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Photo: Kjartan Mæstad
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Continued cooperation on the survey on Norwegian spring-spawning herring (NSSH)

As last year, the Institute of Marine Research, in cooperation with the fishermen, carries out a survey on Norwegian spring-spawning herring. Tuesday 2 February, the vessels “Libas”, “M. Ytterstad” and “Vendla” started a two-week long survey to map the herring stock during spawning migration.

This year, the industry suggested covering a wider area on the basis of observations of overwintering herring in the ocean west of Norway. Accordingly, Norges Sildesalgslag (the Norwegian herring sales organization) has funded the hire of the vessels “Midøy Viking”, “Nystrøm”, “Selvaag Senior” and “Trønderbas”. These vessels will map the distribution of the western migration route in cooperation with “Pelagisk dugnad” (pelagic voluntary work), but coordinated by the Institute of Marine Research. Hence, the spawning survey can be carried out more effectively by a limited western coverage.

Photo: Aud Vold

Up or down?

After several good years, there has been a reduction in the quotas on NSSH. Since 2009, the size of the stock has been reduced. It is now below the precautionary approach-limit, when it is time to reduce the quotas to secure the stock. Hence, the last years ICES (The International Council for the Exploration of the Sea) has recommended reduction in the herring quotas.

The basis for ICES’ recommendations has been the international ecosystem cruise, which is carried out in May every year, together with catch data from the fishermen. But the reduced advice on quotas has not matched the fishermen’s experience of how much herring there is in the sea. 

- Best ever?

To get a better basis of data to estimate the stock size, the spawning cruise was carried out last year. For many years, this cruise was a central part of the herring monitoring, but was stopped in 2008, just before the reduction of the herring stock started.

Last year’s resumption of the spawning cruise was in cooperation with the fishermen. The Norwegian herring sales organization covered the costs of hiring three fishing vessels for two weeks in February 2015, set to map the herring’s spawning migration and size of the spawning stock. The Institute of Marine Research supplied scientist and technicians to the ships.

The cruise resulted in a thorough coverage of the herring stock in time and area, probably the best ever, says scientist Aril Slotte at IMR.

Analyzing herring

Cruiseleader Aril Slotte (right) taking samples.

Photo: Kjartan Mæstad

However, the fishing industry was quite critical. They argued that there might be herring outside the covered area, caused by overwintering herring further west. This critic has persisted, and the industry, headed by “Pelagisk dugnad”, should be recommended for having found some of this herring and confirmed by commercial fishery that it is NSSH.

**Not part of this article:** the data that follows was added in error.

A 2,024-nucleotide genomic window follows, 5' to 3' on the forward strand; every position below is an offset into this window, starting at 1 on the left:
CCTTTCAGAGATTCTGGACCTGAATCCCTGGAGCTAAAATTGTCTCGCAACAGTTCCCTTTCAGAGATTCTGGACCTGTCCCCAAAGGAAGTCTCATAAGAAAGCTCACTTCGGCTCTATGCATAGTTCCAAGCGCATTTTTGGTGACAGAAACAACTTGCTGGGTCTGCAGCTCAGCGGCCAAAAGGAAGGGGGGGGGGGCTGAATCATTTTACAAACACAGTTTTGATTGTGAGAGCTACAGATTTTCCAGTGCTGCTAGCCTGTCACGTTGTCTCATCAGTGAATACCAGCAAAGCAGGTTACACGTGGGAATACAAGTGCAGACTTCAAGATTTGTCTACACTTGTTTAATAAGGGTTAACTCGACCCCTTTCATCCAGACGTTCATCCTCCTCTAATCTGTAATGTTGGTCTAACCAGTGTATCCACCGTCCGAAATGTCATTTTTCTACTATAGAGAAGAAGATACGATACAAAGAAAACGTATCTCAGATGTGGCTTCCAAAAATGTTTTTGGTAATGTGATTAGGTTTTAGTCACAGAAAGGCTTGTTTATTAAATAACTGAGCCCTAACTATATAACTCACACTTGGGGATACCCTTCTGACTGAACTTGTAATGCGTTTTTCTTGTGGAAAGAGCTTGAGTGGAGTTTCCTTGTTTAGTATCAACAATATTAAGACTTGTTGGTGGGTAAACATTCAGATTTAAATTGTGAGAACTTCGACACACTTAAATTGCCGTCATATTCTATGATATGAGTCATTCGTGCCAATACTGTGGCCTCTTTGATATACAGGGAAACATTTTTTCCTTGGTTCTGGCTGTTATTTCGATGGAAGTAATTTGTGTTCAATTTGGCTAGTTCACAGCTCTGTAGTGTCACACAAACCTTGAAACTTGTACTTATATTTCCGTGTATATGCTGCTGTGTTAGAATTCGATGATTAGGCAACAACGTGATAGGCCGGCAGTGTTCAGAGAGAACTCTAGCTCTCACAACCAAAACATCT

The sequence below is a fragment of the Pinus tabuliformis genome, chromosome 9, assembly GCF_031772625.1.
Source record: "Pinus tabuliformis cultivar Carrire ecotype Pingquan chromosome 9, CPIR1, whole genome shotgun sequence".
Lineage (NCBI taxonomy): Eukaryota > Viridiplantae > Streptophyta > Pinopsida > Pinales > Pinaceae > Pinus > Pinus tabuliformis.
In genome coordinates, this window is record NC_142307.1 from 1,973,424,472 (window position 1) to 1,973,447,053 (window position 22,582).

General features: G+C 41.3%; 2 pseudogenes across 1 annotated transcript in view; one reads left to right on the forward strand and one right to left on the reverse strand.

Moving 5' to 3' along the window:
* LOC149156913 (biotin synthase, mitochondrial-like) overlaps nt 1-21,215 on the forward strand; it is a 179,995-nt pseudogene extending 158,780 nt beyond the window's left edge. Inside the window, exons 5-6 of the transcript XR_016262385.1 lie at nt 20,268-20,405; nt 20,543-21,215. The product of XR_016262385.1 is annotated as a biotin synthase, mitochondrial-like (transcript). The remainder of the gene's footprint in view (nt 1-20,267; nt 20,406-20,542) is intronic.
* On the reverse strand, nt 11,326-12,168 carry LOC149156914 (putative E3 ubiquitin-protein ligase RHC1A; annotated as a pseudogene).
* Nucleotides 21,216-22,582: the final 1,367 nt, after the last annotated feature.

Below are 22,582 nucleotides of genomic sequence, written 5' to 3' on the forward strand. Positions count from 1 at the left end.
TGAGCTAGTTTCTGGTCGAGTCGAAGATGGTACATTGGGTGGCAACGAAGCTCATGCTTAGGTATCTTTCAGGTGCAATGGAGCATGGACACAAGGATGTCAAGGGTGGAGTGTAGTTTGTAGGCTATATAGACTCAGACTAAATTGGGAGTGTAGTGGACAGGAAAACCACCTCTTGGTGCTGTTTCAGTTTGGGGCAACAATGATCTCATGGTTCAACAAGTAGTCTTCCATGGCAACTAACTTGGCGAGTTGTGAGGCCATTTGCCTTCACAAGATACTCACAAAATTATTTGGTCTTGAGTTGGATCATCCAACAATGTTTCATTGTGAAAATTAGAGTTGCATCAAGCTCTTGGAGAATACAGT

Excited by the western migration route

As last year, Arill Slotte is the cruise leader on the spawning survey. He also coordinates the pre-trials with search vessels. In his opinion, this year’s survey is exciting because of the uncertainty of the importance of the western migration route and the unique possibility to estimate this.

Data from the 2015 spawning survey was analyzed and judged together with all other information the Institute of Marine Research and other research institutions have collected on the stock through several decades. The results contributed to an increase in the recommended quotas from ICES from 283 013 tonnes in 2015 to 316 876 tonnes in 2016. 


This year, focus will be on sonar registrations of herring near the surface and the herring’s migration speed. This may give a good basis to correct any effects of migration on the estimate. There will also be carried out more measurements on target strength through the survey. This is part of the work towards a more absolute measure of the stock size, rather than a relative index as used in today’s stock estimates.

Erling Kåre Stenevik

Erling Kåre Stenevik. 

Photo: Kjartan Mæstad


We expect good coverage of the herring stock, and hope that the survey this year will be carried through with results that also will satisfy the industry, says Slotte.

The Institute of Marine Research expects in general that data for the benchmark meeting in ICES in Copenhagen in February/March have undergone quality control. In a benchmark testing, all methods and data will be quality secured and undergo a critical control. Until this is carried out, there is no foundation for estimates of the stock based on this survey alone. There is uncertainty linked to stock asssesments, and, therefore, the examination of the data must be on a scientific basis. Information from single data points cannot be given too much weight. 

To learn and correct

In science it is a good rule that you base your hypotheses on a scientific basis before you say anything  with certainty. If new data or results show that our estimate of the spawning stock biomass needs to be corrected, we will do that immediately, says Erling Kåre Stenevik, responsible scientist for the stock of Norwegian spring-spawning herring (NSSH).

"Ligrunn" (left) and "Inger Hildur" (right) in Ålesund - ready for the herring survey. 

Photo: Aril Slotte